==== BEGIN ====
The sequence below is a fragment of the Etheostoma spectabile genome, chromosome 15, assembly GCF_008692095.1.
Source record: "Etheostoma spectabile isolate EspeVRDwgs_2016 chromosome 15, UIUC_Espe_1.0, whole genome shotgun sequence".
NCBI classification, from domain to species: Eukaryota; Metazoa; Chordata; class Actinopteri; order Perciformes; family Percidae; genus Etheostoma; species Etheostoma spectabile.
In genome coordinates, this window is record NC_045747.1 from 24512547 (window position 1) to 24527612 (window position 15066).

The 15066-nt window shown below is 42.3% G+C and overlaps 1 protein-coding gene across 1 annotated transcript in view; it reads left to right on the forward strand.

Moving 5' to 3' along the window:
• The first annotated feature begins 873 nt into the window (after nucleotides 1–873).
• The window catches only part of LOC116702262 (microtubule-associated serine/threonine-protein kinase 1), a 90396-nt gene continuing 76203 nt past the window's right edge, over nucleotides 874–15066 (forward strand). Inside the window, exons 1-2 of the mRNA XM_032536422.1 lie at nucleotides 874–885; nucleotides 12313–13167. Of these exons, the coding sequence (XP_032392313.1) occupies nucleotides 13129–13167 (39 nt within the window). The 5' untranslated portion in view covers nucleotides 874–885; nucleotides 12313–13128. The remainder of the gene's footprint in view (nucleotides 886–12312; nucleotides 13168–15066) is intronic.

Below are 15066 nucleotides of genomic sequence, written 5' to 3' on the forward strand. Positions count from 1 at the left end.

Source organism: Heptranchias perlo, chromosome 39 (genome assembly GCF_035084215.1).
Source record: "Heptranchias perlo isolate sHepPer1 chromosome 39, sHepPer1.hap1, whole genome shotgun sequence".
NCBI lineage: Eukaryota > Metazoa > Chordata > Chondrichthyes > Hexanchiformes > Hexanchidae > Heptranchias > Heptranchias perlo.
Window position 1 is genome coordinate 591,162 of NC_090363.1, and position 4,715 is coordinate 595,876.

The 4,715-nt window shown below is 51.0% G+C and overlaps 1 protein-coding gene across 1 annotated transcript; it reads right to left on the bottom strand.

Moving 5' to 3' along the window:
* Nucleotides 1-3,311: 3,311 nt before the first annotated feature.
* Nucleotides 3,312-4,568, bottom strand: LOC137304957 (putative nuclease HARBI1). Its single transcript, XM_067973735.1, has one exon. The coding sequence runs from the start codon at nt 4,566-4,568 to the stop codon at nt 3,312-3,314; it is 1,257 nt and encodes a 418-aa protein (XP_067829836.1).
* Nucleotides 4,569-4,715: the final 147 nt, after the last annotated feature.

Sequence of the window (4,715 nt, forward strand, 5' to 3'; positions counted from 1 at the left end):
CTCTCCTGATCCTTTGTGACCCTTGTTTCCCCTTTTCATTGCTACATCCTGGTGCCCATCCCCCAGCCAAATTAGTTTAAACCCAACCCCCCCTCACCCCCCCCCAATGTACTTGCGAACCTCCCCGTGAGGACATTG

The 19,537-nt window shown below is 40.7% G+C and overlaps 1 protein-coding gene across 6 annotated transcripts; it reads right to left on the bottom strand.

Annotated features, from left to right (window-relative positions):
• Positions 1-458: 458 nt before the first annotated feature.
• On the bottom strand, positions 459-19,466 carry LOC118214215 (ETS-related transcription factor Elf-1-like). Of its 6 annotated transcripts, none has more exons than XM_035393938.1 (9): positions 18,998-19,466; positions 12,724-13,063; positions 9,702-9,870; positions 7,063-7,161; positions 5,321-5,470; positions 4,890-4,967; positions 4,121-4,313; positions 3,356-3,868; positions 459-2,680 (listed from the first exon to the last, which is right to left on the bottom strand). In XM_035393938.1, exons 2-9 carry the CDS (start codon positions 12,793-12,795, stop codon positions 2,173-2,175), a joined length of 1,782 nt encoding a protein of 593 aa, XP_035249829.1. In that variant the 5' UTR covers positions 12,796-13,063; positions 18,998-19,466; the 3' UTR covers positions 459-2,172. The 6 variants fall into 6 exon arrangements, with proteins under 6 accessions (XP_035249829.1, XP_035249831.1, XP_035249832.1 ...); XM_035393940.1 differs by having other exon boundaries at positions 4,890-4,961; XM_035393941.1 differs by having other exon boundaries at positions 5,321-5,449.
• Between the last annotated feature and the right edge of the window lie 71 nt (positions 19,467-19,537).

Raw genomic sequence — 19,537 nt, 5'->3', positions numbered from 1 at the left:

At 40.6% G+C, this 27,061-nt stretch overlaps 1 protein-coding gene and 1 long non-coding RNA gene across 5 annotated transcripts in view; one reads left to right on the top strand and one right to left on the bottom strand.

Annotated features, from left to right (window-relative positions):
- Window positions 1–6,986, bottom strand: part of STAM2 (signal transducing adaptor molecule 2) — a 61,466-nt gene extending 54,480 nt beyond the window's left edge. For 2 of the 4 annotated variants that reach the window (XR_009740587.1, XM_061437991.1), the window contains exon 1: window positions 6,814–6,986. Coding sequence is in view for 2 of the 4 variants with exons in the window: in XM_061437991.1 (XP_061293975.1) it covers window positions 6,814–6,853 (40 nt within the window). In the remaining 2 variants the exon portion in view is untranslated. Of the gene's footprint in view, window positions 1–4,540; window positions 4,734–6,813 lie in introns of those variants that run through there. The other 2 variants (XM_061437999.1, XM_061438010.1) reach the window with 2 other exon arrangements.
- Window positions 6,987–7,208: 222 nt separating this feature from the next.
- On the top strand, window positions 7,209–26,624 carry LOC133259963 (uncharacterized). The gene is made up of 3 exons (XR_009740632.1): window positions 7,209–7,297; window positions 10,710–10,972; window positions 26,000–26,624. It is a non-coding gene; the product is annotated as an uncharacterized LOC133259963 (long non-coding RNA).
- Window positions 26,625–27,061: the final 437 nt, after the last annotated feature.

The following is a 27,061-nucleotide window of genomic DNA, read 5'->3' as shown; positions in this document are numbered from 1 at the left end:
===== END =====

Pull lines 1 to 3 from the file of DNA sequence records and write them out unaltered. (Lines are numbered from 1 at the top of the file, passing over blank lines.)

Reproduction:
The sequence below is a fragment of the Etheostoma spectabile genome, chromosome 15, assembly GCF_008692095.1.
Source record: "Etheostoma spectabile isolate EspeVRDwgs_2016 chromosome 15, UIUC_Espe_1.0, whole genome shotgun sequence".
NCBI classification, from domain to species: Eukaryota; Metazoa; Chordata; class Actinopteri; order Perciformes; family Percidae; genus Etheostoma; species Etheostoma spectabile.